When I first started painting, I worked for several months on each painting, only completing about two works a year. I painted from life with the model coming twice a week, to my studio, which was all I could afford. My compositions had fairly large areas of negative space, which I continued to develop when the model wasn’t in the studio.
Working slowly imbibes my paintings with depth and integrity. For me it is more about familiarizing myself with the subject, than the actual painting process itself. Studies have shown how we use cognitive controls in our brain to filter out irrelevant information: for instance, when standing before a spectacular panorama, our brain might filter out visual pollution like telephone poles and billboards. It has been my experience that despite studying the same model in the same pose for several months, I would suddenly become aware of a nook or twist in her body which my brain had simply filtered it out.
At that time my studio was located at home, so my young daughters became accustomed to models roaming around the apartment in their bathrobes, or making coffee in the kitchen. To this day, my daughters remember being astonished by a model (who was a dancer) doing cartwheels in our lounge, they had never seen an adult man do such a thing.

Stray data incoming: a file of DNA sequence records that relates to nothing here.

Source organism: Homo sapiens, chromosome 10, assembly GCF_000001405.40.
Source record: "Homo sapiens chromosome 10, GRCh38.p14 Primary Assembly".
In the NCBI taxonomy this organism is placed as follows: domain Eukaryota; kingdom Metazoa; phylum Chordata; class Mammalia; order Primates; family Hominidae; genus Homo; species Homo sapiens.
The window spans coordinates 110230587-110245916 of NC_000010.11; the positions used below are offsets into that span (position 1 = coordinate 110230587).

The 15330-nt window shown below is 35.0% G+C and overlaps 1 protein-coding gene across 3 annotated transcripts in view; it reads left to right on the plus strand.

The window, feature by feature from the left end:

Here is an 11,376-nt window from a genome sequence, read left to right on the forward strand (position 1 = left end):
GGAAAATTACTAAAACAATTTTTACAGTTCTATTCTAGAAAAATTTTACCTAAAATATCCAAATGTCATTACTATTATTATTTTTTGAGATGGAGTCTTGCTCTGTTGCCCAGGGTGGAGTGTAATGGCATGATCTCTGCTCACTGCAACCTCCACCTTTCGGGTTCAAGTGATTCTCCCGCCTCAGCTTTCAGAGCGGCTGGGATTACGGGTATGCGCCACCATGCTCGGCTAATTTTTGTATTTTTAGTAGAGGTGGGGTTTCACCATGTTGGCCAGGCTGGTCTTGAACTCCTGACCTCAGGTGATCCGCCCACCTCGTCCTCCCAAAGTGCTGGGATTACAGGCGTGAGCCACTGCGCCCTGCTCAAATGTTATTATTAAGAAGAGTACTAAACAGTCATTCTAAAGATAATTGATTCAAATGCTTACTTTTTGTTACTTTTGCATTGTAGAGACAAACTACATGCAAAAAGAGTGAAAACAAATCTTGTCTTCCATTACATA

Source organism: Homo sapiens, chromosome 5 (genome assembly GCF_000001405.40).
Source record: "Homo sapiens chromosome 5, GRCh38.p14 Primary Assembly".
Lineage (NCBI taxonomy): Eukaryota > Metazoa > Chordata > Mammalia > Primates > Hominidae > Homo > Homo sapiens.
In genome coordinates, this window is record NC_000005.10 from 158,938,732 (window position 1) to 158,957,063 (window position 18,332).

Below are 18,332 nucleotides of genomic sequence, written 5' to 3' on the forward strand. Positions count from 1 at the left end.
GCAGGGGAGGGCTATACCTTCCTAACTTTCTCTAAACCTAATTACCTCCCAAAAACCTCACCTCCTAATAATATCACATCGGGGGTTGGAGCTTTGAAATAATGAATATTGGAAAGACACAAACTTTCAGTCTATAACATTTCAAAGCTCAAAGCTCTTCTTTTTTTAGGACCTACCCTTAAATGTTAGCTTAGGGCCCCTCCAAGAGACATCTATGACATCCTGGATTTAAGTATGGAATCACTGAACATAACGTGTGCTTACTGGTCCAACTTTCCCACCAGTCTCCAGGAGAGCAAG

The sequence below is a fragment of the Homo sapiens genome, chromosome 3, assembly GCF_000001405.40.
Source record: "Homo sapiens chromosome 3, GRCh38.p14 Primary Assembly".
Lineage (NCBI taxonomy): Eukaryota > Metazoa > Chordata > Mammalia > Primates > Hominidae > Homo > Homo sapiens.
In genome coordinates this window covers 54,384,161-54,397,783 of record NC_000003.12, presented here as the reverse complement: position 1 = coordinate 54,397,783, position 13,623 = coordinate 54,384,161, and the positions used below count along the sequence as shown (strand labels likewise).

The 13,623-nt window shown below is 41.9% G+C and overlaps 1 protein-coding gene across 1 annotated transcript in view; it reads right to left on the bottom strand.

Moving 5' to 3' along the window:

- The Story of Helen
I have worked with both male and female models but instinctively gravitated towards working with women, it felt more natural and my paintings turned out better. The relationship between painter and model is very unusual: in our busy lives, when do we get to spend quality time with one person?
On this painting I worked with a model called Helen and over time we became close friends. She even introduced me to her mother, begging me not mention how we met, as her mother did not approve of nude modelling.
While we were working together, Helen was writing her first theater play; this she managed to write and produce even before I had completed my painting, I remember feeling very envious!
Most of the paintings in this series have been sold and “Helen” was bought by an interior designer who renovated my apartment.
In 1998, I sold a second painting to the musician and art collector David Bowie, but that is story for another day.
You can read more about why I became a painter on my About page.